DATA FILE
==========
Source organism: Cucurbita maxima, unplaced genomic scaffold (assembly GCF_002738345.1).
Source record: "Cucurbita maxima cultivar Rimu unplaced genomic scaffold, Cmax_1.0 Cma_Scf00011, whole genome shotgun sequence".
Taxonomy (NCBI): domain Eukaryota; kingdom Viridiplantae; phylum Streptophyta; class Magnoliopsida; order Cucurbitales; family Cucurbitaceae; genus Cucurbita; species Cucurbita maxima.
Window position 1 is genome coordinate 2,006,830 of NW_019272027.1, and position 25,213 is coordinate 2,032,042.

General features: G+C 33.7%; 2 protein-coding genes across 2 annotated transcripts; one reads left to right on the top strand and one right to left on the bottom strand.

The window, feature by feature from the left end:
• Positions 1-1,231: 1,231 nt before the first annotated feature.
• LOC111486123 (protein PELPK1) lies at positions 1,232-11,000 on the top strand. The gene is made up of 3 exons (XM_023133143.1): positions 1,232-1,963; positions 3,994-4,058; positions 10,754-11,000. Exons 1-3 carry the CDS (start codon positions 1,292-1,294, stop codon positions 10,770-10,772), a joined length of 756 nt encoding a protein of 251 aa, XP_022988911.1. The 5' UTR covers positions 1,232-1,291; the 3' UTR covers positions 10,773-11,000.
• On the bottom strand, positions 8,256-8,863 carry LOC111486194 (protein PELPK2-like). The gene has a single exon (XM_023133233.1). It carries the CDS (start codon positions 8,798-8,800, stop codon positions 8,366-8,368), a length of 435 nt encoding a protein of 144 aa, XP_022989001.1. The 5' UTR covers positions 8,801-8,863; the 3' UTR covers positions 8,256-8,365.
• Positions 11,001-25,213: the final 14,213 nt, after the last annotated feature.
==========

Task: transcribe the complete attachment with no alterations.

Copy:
Source organism: Cucurbita maxima, unplaced genomic scaffold (assembly GCF_002738345.1).
Source record: "Cucurbita maxima cultivar Rimu unplaced genomic scaffold, Cmax_1.0 Cma_Scf00011, whole genome shotgun sequence".
Taxonomy (NCBI): domain Eukaryota; kingdom Viridiplantae; phylum Streptophyta; class Magnoliopsida; order Cucurbitales; family Cucurbitaceae; genus Cucurbita; species Cucurbita maxima.
Window position 1 is genome coordinate 2,006,830 of NW_019272027.1, and position 25,213 is coordinate 2,032,042.

General features: G+C 33.7%; 2 protein-coding genes across 2 annotated transcripts; one reads left to right on the top strand and one right to left on the bottom strand.

The window, feature by feature from the left end:
• Positions 1-1,231: 1,231 nt before the first annotated feature.
• LOC111486123 (protein PELPK1) lies at positions 1,232-11,000 on the top strand. The gene is made up of 3 exons (XM_023133143.1): positions 1,232-1,963; positions 3,994-4,058; positions 10,754-11,000. Exons 1-3 carry the CDS (start codon positions 1,292-1,294, stop codon positions 10,770-10,772), a joined length of 756 nt encoding a protein of 251 aa, XP_022988911.1. The 5' UTR covers positions 1,232-1,291; the 3' UTR covers positions 10,773-11,000.
• On the bottom strand, positions 8,256-8,863 carry LOC111486194 (protein PELPK2-like). The gene has a single exon (XM_023133233.1). It carries the CDS (start codon positions 8,798-8,800, stop codon positions 8,366-8,368), a length of 435 nt encoding a protein of 144 aa, XP_022989001.1. The 5' UTR covers positions 8,801-8,863; the 3' UTR covers positions 8,256-8,365.
• Positions 11,001-25,213: the final 14,213 nt, after the last annotated feature.